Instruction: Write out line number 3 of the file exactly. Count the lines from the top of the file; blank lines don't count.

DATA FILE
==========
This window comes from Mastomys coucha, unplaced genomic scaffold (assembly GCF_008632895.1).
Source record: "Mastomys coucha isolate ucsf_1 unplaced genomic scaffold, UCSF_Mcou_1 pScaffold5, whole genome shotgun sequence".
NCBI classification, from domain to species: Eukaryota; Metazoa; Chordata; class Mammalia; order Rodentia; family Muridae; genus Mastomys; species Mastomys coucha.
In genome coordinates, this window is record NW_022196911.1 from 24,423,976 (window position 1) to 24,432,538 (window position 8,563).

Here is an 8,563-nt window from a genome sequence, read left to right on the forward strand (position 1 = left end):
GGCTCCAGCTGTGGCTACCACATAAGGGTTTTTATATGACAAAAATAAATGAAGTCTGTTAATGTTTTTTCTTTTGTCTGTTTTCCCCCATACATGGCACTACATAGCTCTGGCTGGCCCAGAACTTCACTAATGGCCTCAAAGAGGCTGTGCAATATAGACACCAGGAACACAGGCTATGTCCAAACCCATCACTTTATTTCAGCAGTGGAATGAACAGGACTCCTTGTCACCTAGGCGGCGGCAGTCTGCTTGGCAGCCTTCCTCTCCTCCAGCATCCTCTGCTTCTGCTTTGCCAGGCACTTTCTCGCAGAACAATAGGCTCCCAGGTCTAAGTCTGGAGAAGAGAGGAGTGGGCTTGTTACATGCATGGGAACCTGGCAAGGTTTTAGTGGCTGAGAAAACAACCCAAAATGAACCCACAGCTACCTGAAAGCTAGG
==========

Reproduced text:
NCBI classification, from domain to species: Eukaryota; Metazoa; Chordata; class Mammalia; order Rodentia; family Muridae; genus Mastomys; species Mastomys coucha.